He pursued his science not as some renegade propelled solely by evil and bizarre impulses but rather in a manner that his mentor and his peers could judge as meeting the highest standards. . . . The notion of Mengele as unhinged, driven by demons, and indulging grotesque and sadistic impulses should be replaced by something even more unsettling. Mengele was, in fact, in the scientific vanguard, enjoying the confidence and mentorship of the leaders in his field. The science he pursued in Auschwitz, to the extent that we can reconstruct it, was not anomalous but rather consistent with research carried out by others in what was considered to be the scientific establishment.

To this, one might add a single footnote: the German “scientific establishment” had long ago sold its soul, and measuring stick, to the Devil. The scientists in Berlin and Graz who readily accepted disembodied heads and eyes and skeletons from Mengele’s institute had been morally corrupted long before the samples arrived. No one suggests that Mengele’s twin or eye-color research was of lasting value, despite its diabolical origins. (This might be said, for instance, of the Nazis’ rocket research: the science was sound, even if the missiles went to the wrong cities.) The genetics of eye color was never going to be cracked by the gruesome business of collecting a lot of eyes. The anthropologists in Berlin and Munich had already convinced themselves that their fanatic inventorying and artifact-collecting impulse was so virtuous that it made questions of morality empty. Mengele was not, it turns out, a mad scientist. It was worse than that. He was participating in a mad science.

Marwell surveys, with a kind of aghast wonder, the comforts of life for Nazi doctors living amid so much death. They had a special “subcamp,” twenty miles from the gas chambers, that served as a rustic retreat. There were regular conjugal visits, and a steady flow of dinner parties among the S.S. officers and their wives. All this as the smoke rose in the camp nearby. Mengele was happy in this world—photographs show him smiling, and even the inmate-slave who drew his baths called him “polite.” Whenever some sense of morality intruded on this tightly enclosed communal sphere, the special unity of the bad actors held the group together. Again and again, the S.S. leaders, from Himmler on down, emphasized to their followers that they had already crossed the bar: if they failed in their task, the children of the survivors would come for them. It is the collective logic of all extremism. Within a group of killers, only acts of sadistic cruelty in which all are made to join can guarantee solidarity. And so we see the omnipresence of hazing rituals among motorcycle gangs and mafiosi: you make your bones by burning your bridges. The fanatic leader convinces his adherents not that this is the only way forward but that there is no way of turning back.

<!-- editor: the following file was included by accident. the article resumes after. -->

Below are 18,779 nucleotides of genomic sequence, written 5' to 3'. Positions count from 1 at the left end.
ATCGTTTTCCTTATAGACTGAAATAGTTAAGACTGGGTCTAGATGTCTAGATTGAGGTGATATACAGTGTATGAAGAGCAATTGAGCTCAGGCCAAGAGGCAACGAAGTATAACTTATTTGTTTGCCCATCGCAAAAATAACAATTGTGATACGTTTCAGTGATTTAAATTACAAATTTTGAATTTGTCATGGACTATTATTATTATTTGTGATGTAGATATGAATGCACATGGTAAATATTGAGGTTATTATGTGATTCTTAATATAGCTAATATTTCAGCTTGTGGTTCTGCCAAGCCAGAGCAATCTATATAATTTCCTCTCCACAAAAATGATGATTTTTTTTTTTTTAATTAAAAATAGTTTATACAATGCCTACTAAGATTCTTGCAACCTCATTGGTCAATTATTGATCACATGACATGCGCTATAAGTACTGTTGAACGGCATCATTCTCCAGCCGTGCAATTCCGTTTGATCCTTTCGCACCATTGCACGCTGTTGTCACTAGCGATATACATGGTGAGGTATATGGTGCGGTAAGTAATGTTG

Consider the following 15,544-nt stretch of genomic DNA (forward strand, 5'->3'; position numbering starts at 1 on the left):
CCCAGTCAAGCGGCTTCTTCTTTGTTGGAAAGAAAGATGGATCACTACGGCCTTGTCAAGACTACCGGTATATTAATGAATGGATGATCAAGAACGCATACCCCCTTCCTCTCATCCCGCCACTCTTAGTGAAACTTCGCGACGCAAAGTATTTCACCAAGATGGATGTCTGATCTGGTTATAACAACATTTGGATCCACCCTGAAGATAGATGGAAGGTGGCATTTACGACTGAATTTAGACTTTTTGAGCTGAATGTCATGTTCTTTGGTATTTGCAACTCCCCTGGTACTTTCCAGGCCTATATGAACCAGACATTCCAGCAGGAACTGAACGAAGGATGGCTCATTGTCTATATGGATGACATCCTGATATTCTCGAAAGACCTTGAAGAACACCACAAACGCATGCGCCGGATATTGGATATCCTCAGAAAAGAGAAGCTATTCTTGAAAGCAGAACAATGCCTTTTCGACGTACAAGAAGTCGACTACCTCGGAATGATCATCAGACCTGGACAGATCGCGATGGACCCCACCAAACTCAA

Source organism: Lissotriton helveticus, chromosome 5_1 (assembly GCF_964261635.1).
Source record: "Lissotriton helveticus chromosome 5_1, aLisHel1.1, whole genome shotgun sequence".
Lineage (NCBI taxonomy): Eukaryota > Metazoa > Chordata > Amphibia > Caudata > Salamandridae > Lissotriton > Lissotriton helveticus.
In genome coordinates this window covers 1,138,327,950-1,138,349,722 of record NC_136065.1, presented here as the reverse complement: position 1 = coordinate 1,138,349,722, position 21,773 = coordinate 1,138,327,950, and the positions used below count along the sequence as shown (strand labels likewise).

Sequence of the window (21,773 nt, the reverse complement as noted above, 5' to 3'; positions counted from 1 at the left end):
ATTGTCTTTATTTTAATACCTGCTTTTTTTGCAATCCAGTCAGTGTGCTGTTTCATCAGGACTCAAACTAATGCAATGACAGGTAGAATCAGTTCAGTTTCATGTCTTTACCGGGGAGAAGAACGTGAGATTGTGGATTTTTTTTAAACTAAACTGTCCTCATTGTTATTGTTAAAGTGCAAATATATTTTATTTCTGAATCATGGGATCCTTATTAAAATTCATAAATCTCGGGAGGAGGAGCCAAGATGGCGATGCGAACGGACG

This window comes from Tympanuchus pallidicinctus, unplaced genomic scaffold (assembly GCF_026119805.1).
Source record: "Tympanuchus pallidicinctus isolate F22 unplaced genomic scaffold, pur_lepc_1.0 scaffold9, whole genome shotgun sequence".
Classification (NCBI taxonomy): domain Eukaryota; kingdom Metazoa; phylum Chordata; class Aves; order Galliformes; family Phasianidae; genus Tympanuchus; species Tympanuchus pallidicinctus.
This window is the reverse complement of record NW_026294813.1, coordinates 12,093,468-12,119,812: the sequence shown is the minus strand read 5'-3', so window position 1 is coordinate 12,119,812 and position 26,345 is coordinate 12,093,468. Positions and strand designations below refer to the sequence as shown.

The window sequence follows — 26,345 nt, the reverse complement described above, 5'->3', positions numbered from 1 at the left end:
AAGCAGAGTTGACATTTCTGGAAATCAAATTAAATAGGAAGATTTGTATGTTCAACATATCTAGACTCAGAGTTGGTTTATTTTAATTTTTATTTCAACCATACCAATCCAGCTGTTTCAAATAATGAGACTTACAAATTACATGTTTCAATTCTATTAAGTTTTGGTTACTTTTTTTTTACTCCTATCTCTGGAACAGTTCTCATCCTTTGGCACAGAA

Mengele’s flight from Europe after the war was startlingly slow. Stopping off in Munich, perhaps to collect records of his research which he had sent on from Auschwitz, he spent more than three years under an assumed name as a hired hand at a Bavarian farm. (One of perhaps a hundred bitter ironies in his post-Auschwitz life: most S.S. men, like their victims, had been tattooed, in their case to receive the right blood type if they were wounded and needed a transfusion. This made them easy to identify after the war, but Mengele had managed to evade the marking, probably out of vanity.)

He made his way, in 1949, to South America, with the help of the Red Cross—along with the Catholic clergy’s “ratline,” one of the two most efficient escape routes for ex-Nazis—obtaining a passport more or less on demand. Once he arrived in South America, moving from Argentina to Paraguay and eventually settling in Brazil, he was protected by a makeshift network of German and Austrian expats. Mengele shared a coffee-and-cattle operation for years in Brazil with a Hungarian couple who kept his secret in exchange for a new farm, paid for by his protectors.

The Israelis tried to keep track of him, but never tried to kidnap him. This was, in part, a matter of politics. No doubt Israel had to balance its desire to capture war criminals against the price of alienating potentially helpful South American governments. And, logistically, Mossad, like any government agency, had limited means and many missions. Infuriatingly, Mengele’s life on the run did not include much running: he managed the farm, kept a wary eye on his imagined pursuers, and had plenty of time to get married, go on holidays, and even correspond regularly with his son, Rolf, who lived in Germany. Mengele died in 1979, during one of those holidays; he had a stroke while swimming.

His friends buried him, under his assumed name of Wolfgang Gerhard, and then, pressured by the West German and Brazilian police, disclosed the location of his grave. But the Germans and the Israelis—as well as Americans, who by now had taken up the Mengele hunt, at the political urging of the New York senator Al D’Amato—were unconvinced that they had the right corpse. They gave Mengele and his associates too much credit for fiendish movie-style secrecy—extensive plastic surgeries and faked deaths—when he had mostly been kept safe by lassitude on the part of his pursuers and moral indifference on the part of his protectors.